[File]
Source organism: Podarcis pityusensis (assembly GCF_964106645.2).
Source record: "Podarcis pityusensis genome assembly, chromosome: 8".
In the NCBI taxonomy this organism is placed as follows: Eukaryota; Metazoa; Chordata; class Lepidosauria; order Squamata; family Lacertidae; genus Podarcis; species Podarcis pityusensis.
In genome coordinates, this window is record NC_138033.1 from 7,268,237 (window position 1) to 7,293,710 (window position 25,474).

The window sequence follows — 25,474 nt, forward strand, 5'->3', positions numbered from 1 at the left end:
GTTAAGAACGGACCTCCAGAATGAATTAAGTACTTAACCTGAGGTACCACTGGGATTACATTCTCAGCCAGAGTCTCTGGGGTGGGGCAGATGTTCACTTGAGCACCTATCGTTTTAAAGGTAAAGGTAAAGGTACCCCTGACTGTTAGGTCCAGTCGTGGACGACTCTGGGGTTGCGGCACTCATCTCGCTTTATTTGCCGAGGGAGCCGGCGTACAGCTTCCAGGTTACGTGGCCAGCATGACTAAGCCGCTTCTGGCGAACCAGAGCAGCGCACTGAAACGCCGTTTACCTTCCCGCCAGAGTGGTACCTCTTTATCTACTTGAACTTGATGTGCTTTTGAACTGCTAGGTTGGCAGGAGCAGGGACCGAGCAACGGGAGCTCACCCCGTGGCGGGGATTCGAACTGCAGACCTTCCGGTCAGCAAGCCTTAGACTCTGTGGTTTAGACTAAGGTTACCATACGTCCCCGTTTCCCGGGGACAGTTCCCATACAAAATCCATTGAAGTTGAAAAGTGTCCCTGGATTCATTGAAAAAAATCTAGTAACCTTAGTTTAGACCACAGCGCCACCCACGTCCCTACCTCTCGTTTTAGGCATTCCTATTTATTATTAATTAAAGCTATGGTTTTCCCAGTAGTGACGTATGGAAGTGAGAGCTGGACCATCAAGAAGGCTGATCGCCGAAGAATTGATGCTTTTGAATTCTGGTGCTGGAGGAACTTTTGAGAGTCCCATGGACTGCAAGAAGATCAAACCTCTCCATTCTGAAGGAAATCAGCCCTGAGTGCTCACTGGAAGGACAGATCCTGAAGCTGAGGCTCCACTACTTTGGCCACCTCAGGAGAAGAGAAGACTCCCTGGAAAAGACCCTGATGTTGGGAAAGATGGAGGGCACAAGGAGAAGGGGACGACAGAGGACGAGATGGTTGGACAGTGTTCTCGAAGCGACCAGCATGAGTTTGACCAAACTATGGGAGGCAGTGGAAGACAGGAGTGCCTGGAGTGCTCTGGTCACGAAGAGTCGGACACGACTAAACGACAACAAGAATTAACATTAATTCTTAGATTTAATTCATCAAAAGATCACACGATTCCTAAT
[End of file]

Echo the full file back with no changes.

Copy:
Source organism: Podarcis pityusensis (assembly GCF_964106645.2).
Source record: "Podarcis pityusensis genome assembly, chromosome: 8".
In the NCBI taxonomy this organism is placed as follows: Eukaryota; Metazoa; Chordata; class Lepidosauria; order Squamata; family Lacertidae; genus Podarcis; species Podarcis pityusensis.
In genome coordinates, this window is record NC_138033.1 from 7,268,237 (window position 1) to 7,293,710 (window position 25,474).

The window sequence follows — 25,474 nt, forward strand, 5'->3', positions numbered from 1 at the left end:
GTTAAGAACGGACCTCCAGAATGAATTAAGTACTTAACCTGAGGTACCACTGGGATTACATTCTCAGCCAGAGTCTCTGGGGTGGGGCAGATGTTCACTTGAGCACCTATCGTTTTAAAGGTAAAGGTAAAGGTACCCCTGACTGTTAGGTCCAGTCGTGGACGACTCTGGGGTTGCGGCACTCATCTCGCTTTATTTGCCGAGGGAGCCGGCGTACAGCTTCCAGGTTACGTGGCCAGCATGACTAAGCCGCTTCTGGCGAACCAGAGCAGCGCACTGAAACGCCGTTTACCTTCCCGCCAGAGTGGTACCTCTTTATCTACTTGAACTTGATGTGCTTTTGAACTGCTAGGTTGGCAGGAGCAGGGACCGAGCAACGGGAGCTCACCCCGTGGCGGGGATTCGAACTGCAGACCTTCCGGTCAGCAAGCCTTAGACTCTGTGGTTTAGACTAAGGTTACCATACGTCCCCGTTTCCCGGGGACAGTTCCCATACAAAATCCATTGAAGTTGAAAAGTGTCCCTGGATTCATTGAAAAAAATCTAGTAACCTTAGTTTAGACCACAGCGCCACCCACGTCCCTACCTCTCGTTTTAGGCATTCCTATTTATTATTAATTAAAGCTATGGTTTTCCCAGTAGTGACGTATGGAAGTGAGAGCTGGACCATCAAGAAGGCTGATCGCCGAAGAATTGATGCTTTTGAATTCTGGTGCTGGAGGAACTTTTGAGAGTCCCATGGACTGCAAGAAGATCAAACCTCTCCATTCTGAAGGAAATCAGCCCTGAGTGCTCACTGGAAGGACAGATCCTGAAGCTGAGGCTCCACTACTTTGGCCACCTCAGGAGAAGAGAAGACTCCCTGGAAAAGACCCTGATGTTGGGAAAGATGGAGGGCACAAGGAGAAGGGGACGACAGAGGACGAGATGGTTGGACAGTGTTCTCGAAGCGACCAGCATGAGTTTGACCAAACTATGGGAGGCAGTGGAAGACAGGAGTGCCTGGAGTGCTCTGGTCACGAAGAGTCGGACACGACTAAACGACAACAAGAATTAACATTAATTCTTAGATTTAATTCATCAAAAGATCACACGATTCCTAAT